EGU General Assembly 2021
© Author(s) 2021. This work is distributed under
the Creative Commons Attribution 4.0 License.

Can Conservation Agriculture Enhance Soil Organic Carbon Sequestration In Mediterranean And Humid Subtropical Climates? A Meta-Analysis

Tommaso Tadiello1, Marco Acutis, Alessia Perego1, Calogero Schillaci1, and Elena Valkama2
Tommaso Tadiello et al.
  • 1University of Milan, Disaa, Landscape, Agroenergy Department, MILANO, Italy (
  • 2Natural Resources Institute Finland (Luke), Bioeconomy and environment, Sustainability Science and Indicators, Itäinen Pitkäkatu 4 A, FI-20520, Turku, Finland,

Mediterranean and humid subtropical climate is characterized by hot summer and cold to mild winter with a medium-low soil organic carbon (SOC) content and high risk of land desertification. Recent EU policies pointed out the need to preserve the SOC stock and to enhance its accumulation by promoting the adoption of conservation agriculture (CA) as an efficient action for climate change adaptation and mitigation. The meta-analysis is a powerful data analysis tool, which can be useful to evaluate the effectiveness of CA in increase SOC in comparison with conventional agriculture. In fact, this topic has been addressed by several published articles even though the methodology shortcomings make sometimes difficult to draw reliable conclusions about the contribution of CA. In our work, we applied a robust methodology to comply with the meta-analytic assumptions, such as an independence of effect sizes and weighting, as well as the requirement to use no predictive functions like pedotransfer. Therefore, the present meta-analysis defines a conservative and replicable approach to deal with soil carbon data, explaining the differences between conventional (control) and CA management (treatment) in terms of SOC stock accumulation in the first 0-0.3 m layer. A defined methodology was developed to summarize carbon data within a unique soil layer taking into account the real variance and correlation between different initial soil carbon layers. A final database of 49 studies has been used to summarize the effect and to explain the heterogeneity across studies, including also several pedoclimatic moderators in the analysis. An overall positive effect of about 13 % change in SOC accumulation was found due to CA practices compared to control. To better explain the data variability, we created two different groups of studies ("low carbon in control, LC" and "high carbon in control", HC) base on the amount of SOC in control (with 40 Mg ha-1 as a threshold). This method leads to more reliable conclusions that it is more likely to find a response to CA management in soil with low carbon content rather than in soil that have more than 40 t C stock ha-1 . A positive correlation was also found between clay soils with high carbon content in control and carbon sequestration event though the texture classification did not explain data variability. Agronomic management plays an essential role in inducing C accumulation under CA in both LC and HC groups, especially with high residue retention during long-term experiments (0.21 Mg C ha-1 yr-1 for the whole database). We also found that climatic and geographical moderators can explain the variability among the effect sizes, like the absolute value of latitude or the precipitation during the year, even though the different continent or climate Köppen classification did not give significant results.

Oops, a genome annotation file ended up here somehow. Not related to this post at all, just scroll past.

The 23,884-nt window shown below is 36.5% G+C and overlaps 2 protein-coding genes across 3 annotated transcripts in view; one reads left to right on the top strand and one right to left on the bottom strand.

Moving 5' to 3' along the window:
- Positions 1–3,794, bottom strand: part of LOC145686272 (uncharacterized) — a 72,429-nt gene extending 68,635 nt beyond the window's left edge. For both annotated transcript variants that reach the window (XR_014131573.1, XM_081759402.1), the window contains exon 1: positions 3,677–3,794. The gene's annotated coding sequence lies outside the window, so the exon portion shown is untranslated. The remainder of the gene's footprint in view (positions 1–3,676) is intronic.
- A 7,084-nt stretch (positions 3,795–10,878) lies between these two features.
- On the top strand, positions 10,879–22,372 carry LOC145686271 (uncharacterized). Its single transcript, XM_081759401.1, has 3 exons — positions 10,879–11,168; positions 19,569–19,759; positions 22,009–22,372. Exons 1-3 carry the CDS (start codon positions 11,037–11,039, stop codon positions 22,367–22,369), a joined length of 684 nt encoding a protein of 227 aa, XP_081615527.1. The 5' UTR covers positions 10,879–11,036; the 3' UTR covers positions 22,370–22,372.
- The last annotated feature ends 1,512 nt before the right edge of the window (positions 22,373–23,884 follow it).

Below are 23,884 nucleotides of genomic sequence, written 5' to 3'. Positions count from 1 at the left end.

How to cite: Tadiello, T., Acutis, M., Perego, A., Schillaci, C., and Valkama, E.: Can Conservation Agriculture Enhance Soil Organic Carbon Sequestration In Mediterranean And Humid Subtropical Climates? A Meta-Analysis, EGU General Assembly 2021, online, 19–30 Apr 2021, EGU21-12243,, 2021.


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